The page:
One of the common fillings used in everything from the pancakes to deserts is biezpiens. The locals translate it to cottage cheese, but it is nothing like our cottage cheese. Google translates it as ‘cheese curd’ which is closer, as it is a pressed dairy curd kind-of similar to our ricotta cheese. When we see a delicious-looking gourmet dessert that looks like it has layers of chocolate cake and rich sweet cream, we have learned that it is in reality layers of dark rye bread and biezpiens. Not bad, but not nearly as sweet and rich. In the cooler case there are also small chocolate and biezpiens dessert treats.

Biezpiens DessertLatvians are said to love their dairy products, from milk to yogurt, drinkable yogurt, kefir, paninas (like a strong buttermilk), biezpiens and more. The containers are smaller (and sometimes a bag instead of a bottle or carton) and they are sold with a very short expiration dates, usually one or two days, which the locals say means they are fresh and natural. Historically, a rural Latvian family was said to have all they needed if they had a spot of land for a garden and one good cow. Because of Latvia’s history of occupation, most  “traditional Latvian” foods are actually foods of the occupying countries such as Russia, Germany, Sweden, Poland or Lithuania. If you look back far enough for true Latvian natives, or Balts, then the foods are mostly peasant survival food like cabbage or potatoes.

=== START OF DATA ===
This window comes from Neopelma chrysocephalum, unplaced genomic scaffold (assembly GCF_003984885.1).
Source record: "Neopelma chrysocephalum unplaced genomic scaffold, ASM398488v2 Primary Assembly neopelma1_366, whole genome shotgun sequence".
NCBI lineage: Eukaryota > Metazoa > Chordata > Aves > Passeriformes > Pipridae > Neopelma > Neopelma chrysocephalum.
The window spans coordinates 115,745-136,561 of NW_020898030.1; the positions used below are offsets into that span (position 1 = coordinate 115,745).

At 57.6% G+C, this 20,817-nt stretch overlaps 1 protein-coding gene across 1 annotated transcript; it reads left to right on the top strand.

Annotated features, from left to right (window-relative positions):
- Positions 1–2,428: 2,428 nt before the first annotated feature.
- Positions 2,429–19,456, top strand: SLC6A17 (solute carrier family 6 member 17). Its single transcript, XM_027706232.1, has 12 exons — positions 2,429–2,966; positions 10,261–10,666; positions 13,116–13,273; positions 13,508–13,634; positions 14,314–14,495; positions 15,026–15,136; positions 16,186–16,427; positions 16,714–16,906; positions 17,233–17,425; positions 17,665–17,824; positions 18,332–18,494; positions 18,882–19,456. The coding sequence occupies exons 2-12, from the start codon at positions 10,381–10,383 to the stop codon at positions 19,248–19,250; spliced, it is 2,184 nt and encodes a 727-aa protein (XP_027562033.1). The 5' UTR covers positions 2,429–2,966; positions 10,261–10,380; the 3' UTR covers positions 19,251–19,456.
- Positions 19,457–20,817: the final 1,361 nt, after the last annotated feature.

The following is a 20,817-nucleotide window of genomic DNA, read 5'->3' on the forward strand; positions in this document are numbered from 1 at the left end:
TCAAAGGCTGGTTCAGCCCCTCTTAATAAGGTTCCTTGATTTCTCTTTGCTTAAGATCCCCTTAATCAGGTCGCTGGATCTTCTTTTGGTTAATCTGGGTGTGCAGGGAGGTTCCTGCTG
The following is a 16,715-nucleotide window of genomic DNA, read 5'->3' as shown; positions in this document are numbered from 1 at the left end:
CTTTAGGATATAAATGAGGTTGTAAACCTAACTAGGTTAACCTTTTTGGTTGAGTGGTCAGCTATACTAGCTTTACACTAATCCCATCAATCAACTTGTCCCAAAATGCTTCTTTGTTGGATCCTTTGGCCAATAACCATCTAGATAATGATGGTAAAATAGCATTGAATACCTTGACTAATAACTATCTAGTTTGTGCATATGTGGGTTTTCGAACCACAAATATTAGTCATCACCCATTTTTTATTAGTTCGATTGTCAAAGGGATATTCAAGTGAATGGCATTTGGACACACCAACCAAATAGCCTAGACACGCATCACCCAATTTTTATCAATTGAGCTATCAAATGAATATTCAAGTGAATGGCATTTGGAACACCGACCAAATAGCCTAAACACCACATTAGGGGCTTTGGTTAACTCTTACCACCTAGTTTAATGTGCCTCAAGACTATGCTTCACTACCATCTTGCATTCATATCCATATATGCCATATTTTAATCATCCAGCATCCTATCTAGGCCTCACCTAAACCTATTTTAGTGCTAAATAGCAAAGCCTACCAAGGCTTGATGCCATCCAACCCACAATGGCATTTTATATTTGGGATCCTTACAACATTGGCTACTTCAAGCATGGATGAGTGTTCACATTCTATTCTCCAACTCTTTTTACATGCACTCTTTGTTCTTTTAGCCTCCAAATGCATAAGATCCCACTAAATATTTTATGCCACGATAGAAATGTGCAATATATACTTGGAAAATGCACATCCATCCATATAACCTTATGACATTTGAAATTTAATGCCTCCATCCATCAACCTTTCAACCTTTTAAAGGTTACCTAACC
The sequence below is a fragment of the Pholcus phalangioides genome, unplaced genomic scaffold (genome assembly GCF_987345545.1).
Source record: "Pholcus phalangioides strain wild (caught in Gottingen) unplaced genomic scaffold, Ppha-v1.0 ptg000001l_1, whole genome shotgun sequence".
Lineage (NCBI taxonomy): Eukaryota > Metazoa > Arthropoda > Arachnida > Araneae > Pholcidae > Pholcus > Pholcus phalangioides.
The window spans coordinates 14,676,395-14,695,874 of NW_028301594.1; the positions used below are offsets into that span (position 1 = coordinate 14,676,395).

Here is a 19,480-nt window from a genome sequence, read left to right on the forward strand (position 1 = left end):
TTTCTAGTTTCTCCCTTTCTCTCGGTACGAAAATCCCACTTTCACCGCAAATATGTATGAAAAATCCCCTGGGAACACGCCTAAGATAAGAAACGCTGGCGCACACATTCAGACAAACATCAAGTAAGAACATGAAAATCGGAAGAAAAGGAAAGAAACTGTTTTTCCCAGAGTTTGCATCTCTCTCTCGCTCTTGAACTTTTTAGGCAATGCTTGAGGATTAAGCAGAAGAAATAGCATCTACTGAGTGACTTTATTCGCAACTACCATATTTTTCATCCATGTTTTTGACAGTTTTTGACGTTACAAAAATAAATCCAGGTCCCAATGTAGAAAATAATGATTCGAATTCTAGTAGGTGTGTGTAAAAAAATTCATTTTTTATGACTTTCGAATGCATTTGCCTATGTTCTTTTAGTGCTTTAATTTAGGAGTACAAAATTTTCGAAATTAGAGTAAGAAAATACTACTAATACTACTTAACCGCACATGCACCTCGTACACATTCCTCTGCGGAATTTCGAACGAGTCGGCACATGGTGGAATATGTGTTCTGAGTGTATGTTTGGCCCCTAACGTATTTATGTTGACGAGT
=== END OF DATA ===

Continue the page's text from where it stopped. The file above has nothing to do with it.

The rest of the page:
In general the stores feature much fewer packaged, prepared foods like frozen dinners, ‘hamburger helper’ type meal kits or even canned soups. In fact, we were surprised by the complete lack of any canned soups, which occupy most of an aisle in our home grocery. We have also learned that between our lack of a car and the shorter shelf life of foods here that we have to make almost daily small shopping trips instead of the weekly big stock-up shops we did at home.  Overall we find the cost of food to be very reasonable here, similar to what we would pay at home for most items. Buying food in a foreign language and preparing meals with only a small 2 burner stove has turned out to be a significant feature of our life here (at least for me, my wife of course has her University teaching job to occupy her).

A few other random small cultural differences we have noticed: